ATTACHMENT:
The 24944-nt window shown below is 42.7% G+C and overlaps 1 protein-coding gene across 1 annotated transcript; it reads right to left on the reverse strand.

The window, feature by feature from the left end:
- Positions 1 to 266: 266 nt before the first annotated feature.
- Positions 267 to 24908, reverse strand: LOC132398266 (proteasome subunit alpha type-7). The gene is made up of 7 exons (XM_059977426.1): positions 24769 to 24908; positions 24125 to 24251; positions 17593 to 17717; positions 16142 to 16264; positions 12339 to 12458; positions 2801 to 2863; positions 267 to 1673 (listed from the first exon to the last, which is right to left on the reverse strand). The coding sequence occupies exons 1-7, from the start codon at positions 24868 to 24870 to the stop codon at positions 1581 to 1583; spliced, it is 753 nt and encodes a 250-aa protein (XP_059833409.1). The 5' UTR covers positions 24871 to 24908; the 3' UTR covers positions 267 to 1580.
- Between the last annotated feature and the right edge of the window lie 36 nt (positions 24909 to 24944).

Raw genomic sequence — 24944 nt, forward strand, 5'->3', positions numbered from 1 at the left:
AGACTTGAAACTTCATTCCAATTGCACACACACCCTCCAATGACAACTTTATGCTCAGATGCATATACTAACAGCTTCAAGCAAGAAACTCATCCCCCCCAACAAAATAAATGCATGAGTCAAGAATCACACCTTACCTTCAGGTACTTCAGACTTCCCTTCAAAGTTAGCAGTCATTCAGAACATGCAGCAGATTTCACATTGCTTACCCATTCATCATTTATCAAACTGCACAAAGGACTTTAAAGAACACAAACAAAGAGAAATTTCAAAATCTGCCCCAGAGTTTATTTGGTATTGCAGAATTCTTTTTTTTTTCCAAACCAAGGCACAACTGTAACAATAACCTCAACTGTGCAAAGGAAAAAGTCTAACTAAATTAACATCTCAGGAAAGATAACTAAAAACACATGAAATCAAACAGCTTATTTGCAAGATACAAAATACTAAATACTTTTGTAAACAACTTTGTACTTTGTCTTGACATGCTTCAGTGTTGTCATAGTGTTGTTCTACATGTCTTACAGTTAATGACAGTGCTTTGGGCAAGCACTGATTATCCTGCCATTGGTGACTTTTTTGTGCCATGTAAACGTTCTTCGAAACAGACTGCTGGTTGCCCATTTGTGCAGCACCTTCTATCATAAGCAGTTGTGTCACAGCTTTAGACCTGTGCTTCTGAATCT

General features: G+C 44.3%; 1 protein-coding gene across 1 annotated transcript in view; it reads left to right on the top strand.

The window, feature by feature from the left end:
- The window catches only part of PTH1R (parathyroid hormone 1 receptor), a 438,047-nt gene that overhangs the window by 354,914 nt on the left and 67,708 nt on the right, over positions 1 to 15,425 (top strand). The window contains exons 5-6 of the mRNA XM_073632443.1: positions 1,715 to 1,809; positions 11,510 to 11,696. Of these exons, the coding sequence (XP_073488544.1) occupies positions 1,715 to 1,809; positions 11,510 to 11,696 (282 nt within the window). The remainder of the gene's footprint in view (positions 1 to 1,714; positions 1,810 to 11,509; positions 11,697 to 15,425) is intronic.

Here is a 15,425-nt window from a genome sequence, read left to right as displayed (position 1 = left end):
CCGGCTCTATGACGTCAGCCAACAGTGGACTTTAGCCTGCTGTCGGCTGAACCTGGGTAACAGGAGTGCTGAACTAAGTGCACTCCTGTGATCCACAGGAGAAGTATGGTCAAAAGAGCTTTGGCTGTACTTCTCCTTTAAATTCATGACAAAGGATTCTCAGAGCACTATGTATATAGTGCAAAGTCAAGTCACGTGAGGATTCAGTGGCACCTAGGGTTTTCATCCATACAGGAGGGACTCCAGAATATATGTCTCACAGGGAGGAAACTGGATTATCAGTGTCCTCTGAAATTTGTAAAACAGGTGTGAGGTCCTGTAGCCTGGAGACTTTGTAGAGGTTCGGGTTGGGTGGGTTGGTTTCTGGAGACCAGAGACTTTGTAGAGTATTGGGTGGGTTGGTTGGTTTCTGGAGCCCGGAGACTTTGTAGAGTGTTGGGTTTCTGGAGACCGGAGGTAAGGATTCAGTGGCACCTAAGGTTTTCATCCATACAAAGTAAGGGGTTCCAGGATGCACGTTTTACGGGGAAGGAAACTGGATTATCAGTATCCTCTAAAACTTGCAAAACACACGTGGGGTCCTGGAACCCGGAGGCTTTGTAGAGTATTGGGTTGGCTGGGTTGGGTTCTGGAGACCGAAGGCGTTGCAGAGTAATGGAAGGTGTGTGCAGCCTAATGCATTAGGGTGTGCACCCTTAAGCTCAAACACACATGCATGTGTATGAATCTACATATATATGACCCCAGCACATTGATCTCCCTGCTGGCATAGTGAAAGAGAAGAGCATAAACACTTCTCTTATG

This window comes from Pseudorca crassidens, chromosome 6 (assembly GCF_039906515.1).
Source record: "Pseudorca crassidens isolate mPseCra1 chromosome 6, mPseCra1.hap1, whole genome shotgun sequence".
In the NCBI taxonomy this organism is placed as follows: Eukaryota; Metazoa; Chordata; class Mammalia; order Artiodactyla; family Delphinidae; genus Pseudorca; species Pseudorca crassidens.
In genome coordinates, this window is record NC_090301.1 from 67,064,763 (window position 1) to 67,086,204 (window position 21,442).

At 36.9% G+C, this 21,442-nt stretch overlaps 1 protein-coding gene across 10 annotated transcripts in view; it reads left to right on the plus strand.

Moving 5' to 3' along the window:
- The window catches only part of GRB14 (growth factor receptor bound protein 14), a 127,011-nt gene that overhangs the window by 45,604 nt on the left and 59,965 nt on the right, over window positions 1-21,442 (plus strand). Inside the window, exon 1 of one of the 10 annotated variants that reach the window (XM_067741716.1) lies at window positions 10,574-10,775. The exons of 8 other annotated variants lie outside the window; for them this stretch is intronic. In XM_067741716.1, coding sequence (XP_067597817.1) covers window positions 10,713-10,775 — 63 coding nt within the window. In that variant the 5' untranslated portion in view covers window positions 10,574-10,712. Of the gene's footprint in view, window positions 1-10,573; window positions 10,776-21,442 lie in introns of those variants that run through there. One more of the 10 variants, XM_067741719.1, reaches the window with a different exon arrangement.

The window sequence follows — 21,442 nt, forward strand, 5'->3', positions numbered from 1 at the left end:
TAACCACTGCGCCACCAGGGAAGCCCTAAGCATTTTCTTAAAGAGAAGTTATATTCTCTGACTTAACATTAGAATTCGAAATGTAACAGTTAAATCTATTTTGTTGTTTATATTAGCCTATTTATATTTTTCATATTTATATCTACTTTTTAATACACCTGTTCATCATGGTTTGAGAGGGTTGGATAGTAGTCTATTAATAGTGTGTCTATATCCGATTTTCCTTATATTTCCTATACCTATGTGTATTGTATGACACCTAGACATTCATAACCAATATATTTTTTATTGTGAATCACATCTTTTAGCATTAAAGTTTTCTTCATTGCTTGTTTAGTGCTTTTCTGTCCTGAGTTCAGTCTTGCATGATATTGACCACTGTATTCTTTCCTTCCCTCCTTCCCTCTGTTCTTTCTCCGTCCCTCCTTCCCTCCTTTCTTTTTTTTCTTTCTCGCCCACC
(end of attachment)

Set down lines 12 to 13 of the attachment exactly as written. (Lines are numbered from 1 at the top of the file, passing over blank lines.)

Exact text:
CCGGCTCTATGACGTCAGCCAACAGTGGACTTTAGCCTGCTGTCGGCTGAACCTGGGTAACAGGAGTGCTGAACTAAGTGCACTCCTGTGATCCACAGGAGAAGTATGGTCAAAAGAGCTTTGGCTGTACTTCTCCTTTAAATTCATGACAAAGGATTCTCAGAGCACTATGTATATAGTGCAAAGTCAAGTCACGTGAGGATTCAGTGGCACCTAGGGTTTTCATCCATACAGGAGGGACTCCAGAATATATGTCTCACAGGGAGGAAACTGGATTATCAGTGTCCTCTGAAATTTGTAAAACAGGTGTGAGGTCCTGTAGCCTGGAGACTTTGTAGAGGTTCGGGTTGGGTGGGTTGGTTTCTGGAGACCAGAGACTTTGTAGAGTATTGGGTGGGTTGGTTGGTTTCTGGAGCCCGGAGACTTTGTAGAGTGTTGGGTTTCTGGAGACCGGAGGTAAGGATTCAGTGGCACCTAAGGTTTTCATCCATACAAAGTAAGGGGTTCCAGGATGCACGTTTTACGGGGAAGGAAACTGGATTATCAGTATCCTCTAAAACTTGCAAAACACACGTGGGGTCCTGGAACCCGGAGGCTTTGTAGAGTATTGGGTTGGCTGGGTTGGGTTCTGGAGACCGAAGGCGTTGCAGAGTAATGGAAGGTGTGTGCAGCCTAATGCATTAGGGTGTGCACCCTTAAGCTCAAACACACATGCATGTGTATGAATCTACATATATATGACCCCAGCACATTGATCTCCCTGCTGGCATAGTGAAAGAGAAGAGCATAAACACTTCTCTTATG

This window comes from Pseudorca crassidens, chromosome 6 (assembly GCF_039906515.1).